I first met David Wiatrolik a little over a week ago at the Bruce Adolphe improvisation workshop that was part of the Off The Hook Chamber Music Festival that Jephta Bernstein put on here in Fort Collins.
The workshop itself was quite an experience. During one part of it, Bruce asked for volunteers. I volunteered along with David and Steve Eulberg, and Bruce said, I want you to play in 11, and I want the pattern for 11 to be 4,3,4 or Ta-Ka-Di-Mi Ta-Ki-Ta Ta-Ka-Di-Mi. (Try reading that fast repeatedly without any rhythmic break in between saying it.) And, I want you to play in the Dorian Mode. Go!
Needless to say, this was a stretching experience for me. By the end of the piece I could almost feel the timing of 11, and I had Ta-Ka-Di-Mi Ta-Ki-Ta Ta-Ka-Di-Mi stuck in my head for the next few hours (off and on for days).
Since meeting David, we played a gig at the Rock Inn together last weekend, and he is going to be joining me for Tico Tico as todays Fiddle Tune.
I have known the first part of Tico Tico for a long time, and I didn’t realize it had more parts until (believe it or not) I drew it as a tune in Jana Jae’s Gambler’s Draw Contest. Jana played the extra parts for me once, but I didn’t really internalize them until this year at Weiser, where I learned the parts properly from Evan, Elise, and Elia.
Tico Tico according to Wikipedia
Tico-Tico no Fubá is the title of a renowned Brazilian choro music piece composed by Zequinha de Abreu in 1917. Its original title was Tico-Tico no Farelo, but since Brazilian guitarist Américo Jacomino Canhoto (1889–1928) had a work with the same title, Abreu’s work was given its present name in 1931.
The first recording of the work was made by Orquestra Colbaz (Columbia 22029, 1931).Choro (literally translated meaning lament) is also popularly known as chorinho in the affectionate diminutive form of Brazilian Portuguese. “Fubá” is a type of maize flour, and “tico-tico” is the name of a bird, the rufous-collared sparrow (Zonotrichia capensis). Hence, “tico-tico no fubá” means “tico-tico on the cornmeal”.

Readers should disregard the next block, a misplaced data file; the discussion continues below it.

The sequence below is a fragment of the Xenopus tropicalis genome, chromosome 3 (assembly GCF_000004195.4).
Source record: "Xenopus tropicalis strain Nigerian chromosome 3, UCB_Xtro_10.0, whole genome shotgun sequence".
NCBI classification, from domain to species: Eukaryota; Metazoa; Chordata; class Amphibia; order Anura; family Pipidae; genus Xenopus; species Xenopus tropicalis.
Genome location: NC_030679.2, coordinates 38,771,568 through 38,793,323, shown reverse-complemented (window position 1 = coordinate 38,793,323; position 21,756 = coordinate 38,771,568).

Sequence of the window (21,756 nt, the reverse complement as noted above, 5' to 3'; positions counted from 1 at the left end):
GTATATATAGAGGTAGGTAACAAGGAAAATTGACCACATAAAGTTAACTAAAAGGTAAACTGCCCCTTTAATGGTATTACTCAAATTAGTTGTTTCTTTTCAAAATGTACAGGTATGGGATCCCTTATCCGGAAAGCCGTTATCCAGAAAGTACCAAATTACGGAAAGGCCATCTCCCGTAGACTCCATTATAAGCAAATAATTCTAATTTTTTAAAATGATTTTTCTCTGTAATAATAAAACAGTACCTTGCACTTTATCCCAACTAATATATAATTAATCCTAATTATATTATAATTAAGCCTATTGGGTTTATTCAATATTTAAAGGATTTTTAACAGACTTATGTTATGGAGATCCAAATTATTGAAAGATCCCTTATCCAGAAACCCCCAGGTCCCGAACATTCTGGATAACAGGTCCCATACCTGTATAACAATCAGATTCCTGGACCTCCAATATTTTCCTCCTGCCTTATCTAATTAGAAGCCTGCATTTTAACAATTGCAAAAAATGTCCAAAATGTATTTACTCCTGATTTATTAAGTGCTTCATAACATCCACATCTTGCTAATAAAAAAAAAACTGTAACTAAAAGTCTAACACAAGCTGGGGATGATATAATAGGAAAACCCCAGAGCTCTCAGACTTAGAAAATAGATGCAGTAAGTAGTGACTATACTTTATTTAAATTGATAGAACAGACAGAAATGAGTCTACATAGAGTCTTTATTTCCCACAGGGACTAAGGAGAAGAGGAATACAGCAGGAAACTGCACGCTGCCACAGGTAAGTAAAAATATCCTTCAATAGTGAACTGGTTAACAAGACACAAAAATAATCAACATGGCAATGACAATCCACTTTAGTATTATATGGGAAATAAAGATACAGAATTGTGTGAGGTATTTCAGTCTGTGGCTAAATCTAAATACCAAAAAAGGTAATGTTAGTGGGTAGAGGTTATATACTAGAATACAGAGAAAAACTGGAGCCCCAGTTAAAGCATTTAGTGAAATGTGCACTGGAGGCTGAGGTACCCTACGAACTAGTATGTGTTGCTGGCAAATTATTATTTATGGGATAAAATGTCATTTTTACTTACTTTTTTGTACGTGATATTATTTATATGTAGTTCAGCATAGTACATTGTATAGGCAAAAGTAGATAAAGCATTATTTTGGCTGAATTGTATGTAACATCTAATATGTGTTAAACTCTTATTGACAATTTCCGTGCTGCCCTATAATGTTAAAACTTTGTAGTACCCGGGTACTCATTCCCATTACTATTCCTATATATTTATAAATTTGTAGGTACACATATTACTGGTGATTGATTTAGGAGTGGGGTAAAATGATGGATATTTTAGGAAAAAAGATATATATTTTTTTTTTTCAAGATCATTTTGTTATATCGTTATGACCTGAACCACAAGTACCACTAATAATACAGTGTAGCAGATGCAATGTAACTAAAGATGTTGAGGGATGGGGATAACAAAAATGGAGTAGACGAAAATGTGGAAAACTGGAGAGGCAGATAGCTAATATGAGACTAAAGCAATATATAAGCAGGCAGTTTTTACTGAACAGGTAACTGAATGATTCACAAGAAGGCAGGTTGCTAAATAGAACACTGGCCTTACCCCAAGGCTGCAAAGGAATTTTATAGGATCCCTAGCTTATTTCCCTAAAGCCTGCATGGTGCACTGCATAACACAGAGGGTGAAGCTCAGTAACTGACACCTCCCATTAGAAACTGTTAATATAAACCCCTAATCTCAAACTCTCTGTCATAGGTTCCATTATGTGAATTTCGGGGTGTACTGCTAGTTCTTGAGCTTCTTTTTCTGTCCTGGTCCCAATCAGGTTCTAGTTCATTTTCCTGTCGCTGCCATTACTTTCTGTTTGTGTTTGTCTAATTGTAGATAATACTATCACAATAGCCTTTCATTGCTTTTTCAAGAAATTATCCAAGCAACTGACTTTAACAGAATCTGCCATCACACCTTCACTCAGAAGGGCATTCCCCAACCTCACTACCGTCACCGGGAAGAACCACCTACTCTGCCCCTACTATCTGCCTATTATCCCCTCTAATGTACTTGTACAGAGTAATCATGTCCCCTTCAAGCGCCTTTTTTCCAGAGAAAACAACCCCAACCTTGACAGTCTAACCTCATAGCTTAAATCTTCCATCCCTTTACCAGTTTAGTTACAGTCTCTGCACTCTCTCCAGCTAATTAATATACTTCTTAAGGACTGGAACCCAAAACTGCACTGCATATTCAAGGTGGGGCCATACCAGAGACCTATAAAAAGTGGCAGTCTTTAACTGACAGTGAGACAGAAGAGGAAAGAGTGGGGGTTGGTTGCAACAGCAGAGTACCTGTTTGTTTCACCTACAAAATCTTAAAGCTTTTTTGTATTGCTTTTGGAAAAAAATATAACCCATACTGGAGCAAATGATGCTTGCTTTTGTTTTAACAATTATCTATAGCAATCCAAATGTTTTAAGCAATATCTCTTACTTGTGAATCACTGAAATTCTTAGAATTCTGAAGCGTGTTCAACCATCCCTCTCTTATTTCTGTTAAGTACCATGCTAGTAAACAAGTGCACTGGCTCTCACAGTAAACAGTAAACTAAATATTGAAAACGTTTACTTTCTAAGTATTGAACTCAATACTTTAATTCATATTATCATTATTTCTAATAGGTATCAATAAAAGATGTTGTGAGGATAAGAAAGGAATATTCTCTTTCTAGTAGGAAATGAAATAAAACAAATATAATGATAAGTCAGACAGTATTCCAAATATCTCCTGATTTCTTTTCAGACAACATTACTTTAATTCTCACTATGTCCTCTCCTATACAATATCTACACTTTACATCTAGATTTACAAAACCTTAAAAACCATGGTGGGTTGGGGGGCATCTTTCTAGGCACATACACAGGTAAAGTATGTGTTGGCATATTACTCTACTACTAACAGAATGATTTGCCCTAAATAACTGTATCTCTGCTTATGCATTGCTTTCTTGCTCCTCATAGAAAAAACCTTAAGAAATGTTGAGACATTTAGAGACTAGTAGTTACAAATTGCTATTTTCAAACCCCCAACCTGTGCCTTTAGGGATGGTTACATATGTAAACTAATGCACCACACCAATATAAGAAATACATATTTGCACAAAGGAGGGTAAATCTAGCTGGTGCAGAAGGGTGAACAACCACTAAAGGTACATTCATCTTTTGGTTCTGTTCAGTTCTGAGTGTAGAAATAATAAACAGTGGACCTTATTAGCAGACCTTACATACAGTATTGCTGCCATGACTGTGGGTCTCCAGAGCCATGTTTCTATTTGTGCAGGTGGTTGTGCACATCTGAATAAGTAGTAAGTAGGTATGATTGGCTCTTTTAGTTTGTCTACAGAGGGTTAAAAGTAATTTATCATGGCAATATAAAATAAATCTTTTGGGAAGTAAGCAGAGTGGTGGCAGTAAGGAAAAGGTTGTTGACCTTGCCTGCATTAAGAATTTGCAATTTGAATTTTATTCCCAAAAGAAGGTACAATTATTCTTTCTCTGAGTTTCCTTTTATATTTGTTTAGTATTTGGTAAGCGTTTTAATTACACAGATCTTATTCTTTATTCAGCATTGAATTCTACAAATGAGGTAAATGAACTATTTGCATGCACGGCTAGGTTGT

Tico-Tico no Fubá was recorded and made popular internationally by Carmen Miranda (who performed it onscreen in Copacabana (1947)) and Ray Conniff. Another well known recording was made by first lady of the organ, Miss Ethel Smith on the Hammond organ.
A biographical movie by the same title was produced in 1952 by the Brazilian film studio Companhia Cinematográfica Vera Cruz with Anselmo Duarte playing the main role.
The song was also featured in the “Aquarela do Brasil” segment of the Walt Disney film Saludos Amigos (1942) and in Woody Allen’s Radio Days (1987). It was also featured in the MGM film Bathing Beauty (1943).
The expression also features in the lyrics to the song O Pato made famous by João Gilberto.
Tico Tico Lyrics
This was often performed by the Grateful Dead during their tuning jams which often happened in between songs.
This song was also played as an instrumental by James Booker with the Jerry Garcia Band.
In Quebec the song has been used for several decades in commercials for Sico paint.
The song was recorded by The Andrews Sisters in 1944.
The flamenco guitarist Paco de Lucía also performed this song in 1967.